‘Hail Trump’ chant divisive, contrary to American values: White House

Obama has said many times on the campaign trail, the slogan of his campaigns was not "Yes, I can" -- it was "Yes, we can".

By: PTI | Washington | Published: November 23, 2016 1:57 pm
donald trump, new york times, nyt, trump new york times, trump, trump news, trump president, world news, indian express, President-elect Donald Trump. (Source: AP)

The chant of “Hail Donald Trump! Hail our people! Hail victory” by supporters of an alt-right group here is “divisive” and “contrary to the American values,” the White House has said.

“For more than a year, you have heard me express some profound concern about the extreme rhetoric that has succeeded in infiltrating its way into our political process. That rhetoric is divisive,” the White House Press Secretary Josh Earnest told reporters at his daily news conference.

“That rhetoric has been contrary to our values as Americans and deeply concerning, not just to people in the administration but to Democrats and Republicans all across the country,” he said.

Earnest was responding to questions on the president of the alt-right National Policy Institute Richard Spencer who addressed more than 200 attendees yesterday as they celebrated President-elect Donald Trump’s victory at the annual conference of the National Policy Institute in Washington.

He was seen apparently giving the Nazi salute and declaring, “Hail Trump, hail our people, hail victory!”.

“I saw some of the reporting about this meeting that took place while we were out of the country. I think what I would say is that the President’s view is that it’s not just the responsibility of people in elected office to speak out against that kind of divisive, hateful rhetoric.

“It’s the responsibility of everybody who’s blessed with American citizenship. We all have a responsibility to speak out and to stand up for our values, and to stand up for our fellow Americans. And that has been at the core of President Obama’s career in public life,” Earnest said.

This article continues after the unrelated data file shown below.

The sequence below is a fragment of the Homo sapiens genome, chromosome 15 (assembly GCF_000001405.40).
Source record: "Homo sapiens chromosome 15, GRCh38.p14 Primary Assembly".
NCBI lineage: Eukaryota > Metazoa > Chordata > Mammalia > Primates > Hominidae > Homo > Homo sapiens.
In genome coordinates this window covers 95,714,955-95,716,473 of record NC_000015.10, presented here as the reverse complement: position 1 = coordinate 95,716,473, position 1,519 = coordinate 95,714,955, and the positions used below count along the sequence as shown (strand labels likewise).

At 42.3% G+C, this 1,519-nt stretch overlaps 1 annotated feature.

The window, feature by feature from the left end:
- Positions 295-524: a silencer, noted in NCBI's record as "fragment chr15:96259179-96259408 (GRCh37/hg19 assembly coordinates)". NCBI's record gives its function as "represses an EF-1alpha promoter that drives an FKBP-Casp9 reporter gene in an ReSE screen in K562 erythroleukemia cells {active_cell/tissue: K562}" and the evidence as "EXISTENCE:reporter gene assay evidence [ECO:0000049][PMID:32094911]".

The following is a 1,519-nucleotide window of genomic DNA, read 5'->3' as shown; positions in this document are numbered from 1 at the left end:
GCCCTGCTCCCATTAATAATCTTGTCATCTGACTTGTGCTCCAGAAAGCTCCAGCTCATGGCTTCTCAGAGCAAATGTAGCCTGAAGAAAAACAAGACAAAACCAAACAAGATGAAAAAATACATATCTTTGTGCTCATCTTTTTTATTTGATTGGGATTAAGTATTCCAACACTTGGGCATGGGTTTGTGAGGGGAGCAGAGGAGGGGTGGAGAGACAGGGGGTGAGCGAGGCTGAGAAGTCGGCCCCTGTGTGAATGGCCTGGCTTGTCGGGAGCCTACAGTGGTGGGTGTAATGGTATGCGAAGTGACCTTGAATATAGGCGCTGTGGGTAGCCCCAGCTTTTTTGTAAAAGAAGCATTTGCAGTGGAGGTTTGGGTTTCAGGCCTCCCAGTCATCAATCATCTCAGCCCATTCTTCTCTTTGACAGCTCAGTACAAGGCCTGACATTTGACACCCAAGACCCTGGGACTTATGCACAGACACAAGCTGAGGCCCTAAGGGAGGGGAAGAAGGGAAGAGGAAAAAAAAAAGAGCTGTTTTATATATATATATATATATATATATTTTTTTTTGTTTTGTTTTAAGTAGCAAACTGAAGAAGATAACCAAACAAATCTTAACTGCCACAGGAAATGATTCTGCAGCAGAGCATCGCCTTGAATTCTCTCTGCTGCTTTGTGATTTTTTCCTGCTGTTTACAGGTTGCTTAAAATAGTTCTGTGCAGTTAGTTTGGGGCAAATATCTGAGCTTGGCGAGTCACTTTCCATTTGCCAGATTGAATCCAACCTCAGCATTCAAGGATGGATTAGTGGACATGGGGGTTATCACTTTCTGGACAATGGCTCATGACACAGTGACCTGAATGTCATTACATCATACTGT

Obama has said many times on the campaign trail, the slogan of his campaigns was not “Yes, I can” — it was “Yes, we can”.

“That was a nod to the collective responsibility that all Americans have to advance the interests of our country together; that change doesn’t start from the top down — it comes from the bottom up, and that all Americans have a responsibility to remain engaged in democracy and to be vigilant in defending the kinds of values that have served the country so well for 240 years,” Earnest said.

“The President is optimistic that people of good faith and good will all across the country, even if they’re in different parties, standing up against this kind of extremism and hate. And it is, after all, critical to the success of our country that we remember just how much we have in common,” he said.

“At our core, we share a commitment to a set of values that were endowed by our Creator with certain unalienable rights, and that were all equal before the law, and that we’re not going to be judged by the colour of our skin or the way we worship God. We’re going to be judged by our character,” he added.

“We’re going to be judged by our patriotism. We’re going to be judged by our contributions to this country. And those are principles that are worth defending. And the responsibility to defend those principles isn’t just vested with people who are positions of authority. It’s vested with every single person who lives in the United States of America,” Earnest said.

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